Phil Byrne is a lawyer by trade, but when he retired, he became both a doctor and a teacher.
"Doctor Phil volunteers at school. Is that a noun or verb?" asks teacher Laura.
Phil has volunteered thousands of hours at the Ronald M. Hubbs Center for Lifelong Learning in St. Paul helping adult immigrants learn English.
"They need to learn English to help their families," reads one student.
The Doctor part? That's a nickname. It describes how easy Phil is to talk to, just like that Dr. Phil on T.V.
"He's able to put them at ease and they're very comfortable with him," says Vicky Kent, a former teacher and the person who nominated Phil for Eleven who Care.
You can find Doctor Phil in a classroom at the Hubbs Center three days a week, every week.
"He's my ideal image of a humanitarian, "says Vicky. "He's done so much for so many people. It's priceless. It's beyond measure."
It's not just time and knowledge that he gives. Phil donates some 200 books a week to the students.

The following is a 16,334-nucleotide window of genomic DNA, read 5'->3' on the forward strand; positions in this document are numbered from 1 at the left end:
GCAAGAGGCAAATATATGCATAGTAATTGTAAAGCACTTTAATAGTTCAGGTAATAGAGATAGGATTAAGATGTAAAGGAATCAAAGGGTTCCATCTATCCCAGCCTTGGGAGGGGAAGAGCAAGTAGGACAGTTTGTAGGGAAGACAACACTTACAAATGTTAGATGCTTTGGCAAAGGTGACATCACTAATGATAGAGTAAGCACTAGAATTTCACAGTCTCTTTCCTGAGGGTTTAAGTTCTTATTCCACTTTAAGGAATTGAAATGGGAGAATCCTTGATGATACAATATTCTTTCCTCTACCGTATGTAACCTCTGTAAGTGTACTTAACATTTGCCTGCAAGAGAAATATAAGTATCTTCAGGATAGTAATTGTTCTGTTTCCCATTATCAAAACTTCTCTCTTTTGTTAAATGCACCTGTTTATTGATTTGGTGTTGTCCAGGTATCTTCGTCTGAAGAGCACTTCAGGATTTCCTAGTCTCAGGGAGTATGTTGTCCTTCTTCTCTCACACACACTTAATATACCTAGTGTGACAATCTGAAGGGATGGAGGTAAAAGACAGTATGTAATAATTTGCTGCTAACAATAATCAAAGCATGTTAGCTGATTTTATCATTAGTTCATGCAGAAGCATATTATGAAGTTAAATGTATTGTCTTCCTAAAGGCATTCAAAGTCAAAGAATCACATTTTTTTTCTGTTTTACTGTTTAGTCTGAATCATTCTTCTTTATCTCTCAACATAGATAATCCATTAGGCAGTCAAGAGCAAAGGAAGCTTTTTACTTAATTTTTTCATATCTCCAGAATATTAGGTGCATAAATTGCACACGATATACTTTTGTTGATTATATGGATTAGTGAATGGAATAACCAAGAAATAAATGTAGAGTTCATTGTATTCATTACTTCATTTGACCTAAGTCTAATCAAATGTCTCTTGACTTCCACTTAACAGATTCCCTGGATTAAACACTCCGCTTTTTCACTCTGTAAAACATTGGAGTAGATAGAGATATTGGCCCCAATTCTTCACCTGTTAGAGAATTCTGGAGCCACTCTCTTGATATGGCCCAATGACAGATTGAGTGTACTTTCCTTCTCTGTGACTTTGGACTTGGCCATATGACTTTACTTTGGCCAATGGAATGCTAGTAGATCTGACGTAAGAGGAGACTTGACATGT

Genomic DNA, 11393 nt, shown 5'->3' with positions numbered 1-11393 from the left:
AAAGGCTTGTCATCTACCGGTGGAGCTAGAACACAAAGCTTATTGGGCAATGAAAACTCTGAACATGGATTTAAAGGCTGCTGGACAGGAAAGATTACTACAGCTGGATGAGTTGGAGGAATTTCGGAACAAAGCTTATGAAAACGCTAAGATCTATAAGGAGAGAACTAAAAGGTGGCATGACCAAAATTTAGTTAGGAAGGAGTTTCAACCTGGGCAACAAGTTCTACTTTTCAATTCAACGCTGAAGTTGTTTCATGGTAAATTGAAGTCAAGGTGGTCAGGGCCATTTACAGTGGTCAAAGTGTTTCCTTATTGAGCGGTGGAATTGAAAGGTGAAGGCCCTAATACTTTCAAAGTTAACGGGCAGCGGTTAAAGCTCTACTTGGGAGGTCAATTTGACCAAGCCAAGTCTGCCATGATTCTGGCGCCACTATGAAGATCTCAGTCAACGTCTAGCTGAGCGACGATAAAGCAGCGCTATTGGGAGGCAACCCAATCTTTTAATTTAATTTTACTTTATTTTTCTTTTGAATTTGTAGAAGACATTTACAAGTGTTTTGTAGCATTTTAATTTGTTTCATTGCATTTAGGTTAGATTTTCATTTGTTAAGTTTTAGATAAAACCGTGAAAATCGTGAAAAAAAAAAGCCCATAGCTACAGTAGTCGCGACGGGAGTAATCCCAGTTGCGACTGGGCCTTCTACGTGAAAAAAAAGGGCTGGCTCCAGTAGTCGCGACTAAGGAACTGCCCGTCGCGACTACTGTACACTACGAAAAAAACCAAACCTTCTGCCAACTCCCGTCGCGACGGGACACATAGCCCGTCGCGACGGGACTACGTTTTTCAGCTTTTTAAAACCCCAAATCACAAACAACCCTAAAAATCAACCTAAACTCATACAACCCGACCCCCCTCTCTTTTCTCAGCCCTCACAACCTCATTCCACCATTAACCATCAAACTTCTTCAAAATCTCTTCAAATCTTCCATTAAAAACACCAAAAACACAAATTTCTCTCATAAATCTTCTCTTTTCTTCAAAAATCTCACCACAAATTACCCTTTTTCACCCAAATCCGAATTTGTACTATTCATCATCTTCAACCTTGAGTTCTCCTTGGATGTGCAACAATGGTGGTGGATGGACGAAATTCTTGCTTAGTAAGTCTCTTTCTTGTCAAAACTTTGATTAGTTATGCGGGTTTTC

"I get nothing at retail. Everything is from a thrift shop, and there is one place I go that I get a paperback for 20 cents, go on senior discount day and get 20% off," laughs Phil about his knack for getting good deals.
Phil's humility makes his efforts that much more impressive.
"I like Doctor Phil. He's a good man and a good person, "says Amina Muse, one of the Somali students in the class.
His pupils are not ashamed to brag on him.
"Very good teacher," says Halima Mohamed.
It's the spark in their eyes that keeps him coming back day after day, year after year.
"You go through it and you explain and all of the sudden, "I get it. Wow! I understand, I got it." and they go up about three feet in the air and that moment is so rewarding you just want to do it again," says Phil.
Whatever draws Phil to the Hubbs Center doesn't really matter, just so long as he keeps coming back.
"I can't imagine a higher level of dedication to people and to volunteerism," adds Vicky Kent.
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(Copyright 2009 by KARE. All Rights Reserved.)